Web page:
Sunday, December 16, 2007

Journal-Gazette Breaks Media Silence On Bayhs' Cash Machine

I've talked about it on several occasions in the past, but finally the mainstream media is taking up the issue of how Sen. Evan Bayh and his wife, Susan, have raked in millions from corporate America during his political career through her questionable service as a corporate director for as many as eight companies at one time. The Fort Wayne Journal-Gazette's Sylvia Smith takes an in depth look at how the woefully unqualified Ms. Bayh has become a professional board member for so many companies:

Since leaving Indiana as a first lady, Susan Bayh has become a professional board member, earning more than $1 million a year in director fees for advice she gives to companies that make pharmaceuticals, operate radio stations, sell health insurance policies, offer online banking and distribute ingredients to fast-food restaurants.

In the past four years, Bayh collected more than $1.7 million in pre-tax income when she exercised stock options from two of the corporations. Her actual income from exercising stock options is higher, but the details of one transaction were not publicly reported.

During the same time, her husband, Sen. Evan Bayh, D-Ind., cast more than 3,000 votes, including some on issues of keen interest to the pharmaceutical, broadcast, insurance, food-distribution and finance industries.

Bayh said his wife’s business interests never influence how he votes, the bills he introduces or the positions he takes.

“I can honestly tell you that if my wife did not have a job, none, I can’t think of a single decision I’ve made that would be any different. I look at what’s best for our state and our country and my own conscience,” he said. “My integrity matters more to me than anything, so I always do what’s right for the people who put their trust in me.”

Susan Bayh declined to be interviewed for this story.

Since 2003, Bayh has barred his staff from meeting with representatives of the companies which employ his wife. But is that enough? Ethics experts say no. "Banning lobbyists from Susan Bayh’s companies 'is a very narrow restriction that doesn’t really deal with the problem,' said Melanie Sloan, executive director of Citizens for Responsibility and Ethics in Washington." "The senator might refuse to meet with the four pharmaceutical companies his wife helps direct, Sloan said, but 'he’s not going to say I’m not going to see any pharmaceutical company or someone from PhRMA'."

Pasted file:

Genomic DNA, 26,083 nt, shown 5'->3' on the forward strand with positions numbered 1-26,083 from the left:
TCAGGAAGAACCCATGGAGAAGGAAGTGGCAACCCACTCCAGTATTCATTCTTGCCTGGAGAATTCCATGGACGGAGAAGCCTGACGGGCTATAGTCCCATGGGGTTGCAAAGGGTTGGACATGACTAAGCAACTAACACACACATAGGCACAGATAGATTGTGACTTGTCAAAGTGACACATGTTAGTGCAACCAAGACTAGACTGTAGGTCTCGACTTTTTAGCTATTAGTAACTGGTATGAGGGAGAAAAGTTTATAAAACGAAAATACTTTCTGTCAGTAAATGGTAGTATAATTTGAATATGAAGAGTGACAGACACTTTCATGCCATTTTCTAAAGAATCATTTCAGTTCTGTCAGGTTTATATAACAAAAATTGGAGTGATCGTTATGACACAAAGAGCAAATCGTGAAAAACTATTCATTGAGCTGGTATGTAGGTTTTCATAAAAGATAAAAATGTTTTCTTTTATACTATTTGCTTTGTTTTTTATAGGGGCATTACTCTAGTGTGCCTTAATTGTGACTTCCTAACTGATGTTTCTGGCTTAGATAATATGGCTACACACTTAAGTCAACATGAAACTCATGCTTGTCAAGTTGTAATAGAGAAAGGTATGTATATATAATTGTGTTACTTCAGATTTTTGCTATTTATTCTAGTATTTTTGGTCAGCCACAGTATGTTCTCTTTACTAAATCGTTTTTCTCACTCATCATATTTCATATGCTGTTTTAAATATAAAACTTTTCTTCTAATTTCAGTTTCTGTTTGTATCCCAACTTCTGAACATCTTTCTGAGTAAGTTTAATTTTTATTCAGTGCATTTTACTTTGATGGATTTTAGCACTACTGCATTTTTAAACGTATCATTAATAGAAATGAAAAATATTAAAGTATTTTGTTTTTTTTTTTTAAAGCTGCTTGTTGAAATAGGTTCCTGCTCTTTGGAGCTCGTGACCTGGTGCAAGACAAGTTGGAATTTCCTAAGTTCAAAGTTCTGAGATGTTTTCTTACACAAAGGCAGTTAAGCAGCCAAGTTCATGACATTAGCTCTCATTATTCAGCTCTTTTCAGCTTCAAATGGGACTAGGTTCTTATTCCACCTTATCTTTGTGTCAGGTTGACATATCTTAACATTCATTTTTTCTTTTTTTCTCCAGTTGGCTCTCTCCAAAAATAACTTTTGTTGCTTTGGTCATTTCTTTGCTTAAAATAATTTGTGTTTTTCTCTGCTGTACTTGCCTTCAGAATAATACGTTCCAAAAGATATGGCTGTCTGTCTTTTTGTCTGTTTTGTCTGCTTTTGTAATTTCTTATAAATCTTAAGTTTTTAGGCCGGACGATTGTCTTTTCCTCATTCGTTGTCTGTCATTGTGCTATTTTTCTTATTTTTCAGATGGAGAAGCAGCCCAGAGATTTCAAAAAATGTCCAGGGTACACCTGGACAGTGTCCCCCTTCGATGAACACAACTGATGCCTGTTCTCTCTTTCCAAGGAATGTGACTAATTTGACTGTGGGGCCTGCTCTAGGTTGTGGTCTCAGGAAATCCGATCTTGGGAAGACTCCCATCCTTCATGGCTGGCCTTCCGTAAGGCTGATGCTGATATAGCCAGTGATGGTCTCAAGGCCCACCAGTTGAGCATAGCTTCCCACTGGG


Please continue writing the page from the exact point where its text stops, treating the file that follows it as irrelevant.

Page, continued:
Sen Bayh's basic defense is that he never discusses business with his wife. Smith writes, "Bayh said he and his wife don’t discuss her business interests, and he rarely talks about legislation the Senate is considering." “The reality is I don’t even know the people who run the vast majority of her companies. I’ve never even spoken to them,” Bayh said. “The reality is, we don’t talk about stuff that she’s involved with.” "Sloan said it’s not plausible to think a lawmaker-board director couple never discuss their jobs, and it’s unrealistic to think Sen. Bayh could recuse himself from any vote that affected the bottom line of businesses in industries his wife receives payment from." Smith cites a number of key votes Bayh has cast which specifically benefited companies which employ Ms. Bayh, including Emmis Communications and Curis Inc., which performs stem cell research.

Smith also questions Ms. Bayh's role essentially as a "professional board member." Smith writes:

For her work attending meetings and serving on board committees of six of the businesses in 2006, Bayh received $94,591 in cash payments and $816,436 in stock or stock options, the companies reported. A conscientious board member would have spent at least 32 weeks of full-time work on the business of serving on six publicly traded boards, according to an organization that trains directors and advocates for responsible boards.

Publicly traded companies must file annual reports with the Securities and Exchange Commission that disclose the compensation paid to board members. Privately held companies file no such publicly available reports.

Senators are required to file annual reports that list – in broad ranges – the financial holdings of themselves and their spouses. According to Sen. Bayh’s report for 2006, his wife’s stock and stock options in the eight companies were valued at $1.3 million to $2.7 million.

Susan Bayh’s income and assets from the boards are a major portion of the Bayh family’s net worth, according to her husband’s report. He said he and his wife have assets worth between $4.3 million and $15.1 million, not counting the couple’s $1 million Washington home, which is in Susan Bayh’s name.

Senators are paid $165,200 a year.

Susan Bayh’s position as a director for eight businesses puts her in the league of “professional directors,” a term used to refer to people who sit on multiple corporate boards and are not otherwise employed.